Click here to Visit the RBI’s new website

Speeches & Media Interactions

(192 kb)
Date : Mar 18, 2023
Inaugural Address by Shri Shaktikanta Das, Governor, Reserve Bank of India at the Payment System Operators (PSO) Conference, Kochi, March 18, 2023

I am delighted to be here at the first Payment System Operators’ (PSO) Conference being organised by the Department of Payment & Settlement Systems (DPSS) of the RBI. It is indeed a matter of pride that the Indian payment systems have been globally recognised as best-in-class and future ready. It is the combined effort of all the PSOs, the Government and the Reserve Bank that has made India a shining star in global payments space. The Reserve Bank acknowledges the efforts put in by each one of the stakeholders for accomplishing this. Going by the theme of this conference (Payments Rendezvous – Reminisce, Revitalise), it is an opportune time to reminisce about this journey and identify the challenges and opportunities that lie ahead.

2. Over the years and guided by key initiatives of the Reserve Bank, the payments landscape in India has evolved into a state-of-the-art system that is affordable, accessible, convenient, fast, safe and secure. India’s payment infrastructure caters to the needs of a diverse group of consumers. It comprises a wide array of payment options for executing large value payments, retail credit transfers, fast payments, cheque clearing, card payments, bulk repetitive payments, bill payments, toll collections, offline payments, etc. In India, there are about 114 crore mobile phone connections1, with urban and rural share being 55% and 45% respectively. Widespread use of mobile phones, coupled with availability of internet services, have provided thrust to digital payments. This has led to “anytime anywhere” banking which transcends traditional branch banking hours. About 1,050 crore retail digital payment transactions2 worth ₹51 lakh crore processed in January 2023 stand as testimony to the size and efficiency of India’s digital payments.

3. It is hard to believe today that there was a time when a card issued by a bank could be used only at ATMs of that bank. Since then, ATM networks have made interoperability the order of the day. Similarly, card networks have made it possible for us to pay for our purchases at any Point of Sale (PoS) terminal in India or abroad. The Clearing Corporation of India Ltd. (CCIL) and National Payments Corporation of India (NPCI) have set up world-class payment infrastructure for securities and retail segment respectively. These two institutions have emerged as the bedrock of our payments innovations in wholesale and retail payments. A decade back, it would have been hard to imagine a mobile phone becoming such a powerful and broad-based medium of doing payment transactions. The launch of Unified Payments Interface (UPI) in 2016 has revolutionised the payments ecosystem with about 803 crore transactions3 worth ₹13 lakh crore processed in January 2023 alone. For Indians, banking facilities are available at their fingertips today. We have moved far beyond doorstep banking. Further, given the importance of remittances received from Indian diaspora abroad, Money Transfer Service Scheme (MTSS) operators form a significant section of PSOs. Prepaid Payment Instrument (PPI) issuers have become a part of daily life for many Indians. The facility provided by White Label ATM Operators (WLAOs) and Instant Money Transfer (IMT) operator have helped in expanding the avenues for cash withdrawal. PSOs operating in niche segments like National Electronic Toll Collection (NETC), Bharat Bill Payment Operating Units (BBPOUs) and the newest entrants – Payment Aggregators (PAs) – are bringing ease of living to the segments they cater to. Last but not the least, Trade Receivables Discounting System (TReDS) platforms have enabled factoring of MSME receivables in a transparent and competitive manner, thereby improving the liquidity position of MSMEs. On an average 35,000 Factoring Units (FUs)4 worth ₹7,200 crore are discounted or financed in TReDS every month.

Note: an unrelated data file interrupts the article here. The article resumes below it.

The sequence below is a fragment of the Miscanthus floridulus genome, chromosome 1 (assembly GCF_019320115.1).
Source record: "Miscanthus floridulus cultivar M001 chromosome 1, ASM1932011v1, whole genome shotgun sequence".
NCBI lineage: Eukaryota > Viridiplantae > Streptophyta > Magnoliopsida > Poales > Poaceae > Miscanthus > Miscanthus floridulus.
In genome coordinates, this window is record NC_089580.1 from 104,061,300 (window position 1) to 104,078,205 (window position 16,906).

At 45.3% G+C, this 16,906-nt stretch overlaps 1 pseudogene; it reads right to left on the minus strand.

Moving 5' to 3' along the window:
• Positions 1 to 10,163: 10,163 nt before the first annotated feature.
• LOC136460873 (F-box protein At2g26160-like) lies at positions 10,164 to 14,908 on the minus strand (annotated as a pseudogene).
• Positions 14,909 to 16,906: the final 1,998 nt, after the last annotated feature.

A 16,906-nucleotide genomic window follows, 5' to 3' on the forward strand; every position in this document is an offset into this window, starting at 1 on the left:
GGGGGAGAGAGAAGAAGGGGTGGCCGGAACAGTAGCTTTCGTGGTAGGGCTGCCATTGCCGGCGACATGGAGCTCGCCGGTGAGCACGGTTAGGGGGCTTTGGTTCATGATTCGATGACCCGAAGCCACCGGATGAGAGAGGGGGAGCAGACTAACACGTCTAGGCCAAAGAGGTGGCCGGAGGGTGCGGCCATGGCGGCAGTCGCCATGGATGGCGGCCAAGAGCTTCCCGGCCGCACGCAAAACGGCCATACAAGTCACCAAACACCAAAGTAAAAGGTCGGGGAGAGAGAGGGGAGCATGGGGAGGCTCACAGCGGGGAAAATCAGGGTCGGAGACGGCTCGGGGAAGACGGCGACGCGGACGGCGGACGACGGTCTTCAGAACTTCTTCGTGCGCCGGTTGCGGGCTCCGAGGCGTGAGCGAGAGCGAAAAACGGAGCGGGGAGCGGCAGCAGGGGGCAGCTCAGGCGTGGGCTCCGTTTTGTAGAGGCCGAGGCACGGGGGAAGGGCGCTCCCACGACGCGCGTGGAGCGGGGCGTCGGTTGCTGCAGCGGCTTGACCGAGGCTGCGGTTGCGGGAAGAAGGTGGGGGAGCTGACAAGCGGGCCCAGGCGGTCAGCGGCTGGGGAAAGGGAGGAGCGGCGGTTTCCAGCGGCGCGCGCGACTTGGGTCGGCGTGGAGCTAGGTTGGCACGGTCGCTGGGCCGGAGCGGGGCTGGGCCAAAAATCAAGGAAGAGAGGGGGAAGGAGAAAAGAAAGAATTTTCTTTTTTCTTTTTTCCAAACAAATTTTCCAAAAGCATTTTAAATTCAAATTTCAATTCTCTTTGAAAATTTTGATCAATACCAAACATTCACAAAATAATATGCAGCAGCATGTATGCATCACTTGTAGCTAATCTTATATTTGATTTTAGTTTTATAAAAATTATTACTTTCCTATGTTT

4. The Reserve Bank has also taken a number of steps to increase safety and security of payment transactions as well as the ecosystem. Introduction of Additional Factor of Authentication (AFA) for card-based e-commerce and online transactions, which was later extended to other payment modes and channels, is a success story in Indian payment systems. Simple measures like provision of switch on / switch off facility for card transactions have positively impacted the trust of cardholders in digital payments. In all these initiatives, the Reserve Bank has kept customer convenience and safety as the prime objective. Other examples could be contactless card transactions, offline payments framework, e-mandate based transactions, Card-on-File Tokenisation (CoFT), etc.

5. During the pandemic, resilience of payment systems was severely tested. Movement of people running the operations of PSOs was restricted, and some of them also fell ill. In such a situation, a spurt in digital payments was observed. Suddenly, many more people started transacting digitally. PSOs rose to the occasion and showed remarkable tenacity. All our payment systems have proved their worth during the pandemic. Among other things, I remember the efforts taken to tag the payment systems and the stakeholders as ‘essential services’. This was a single-most defining factor which enabled everyone to carry out various transactions unhindered.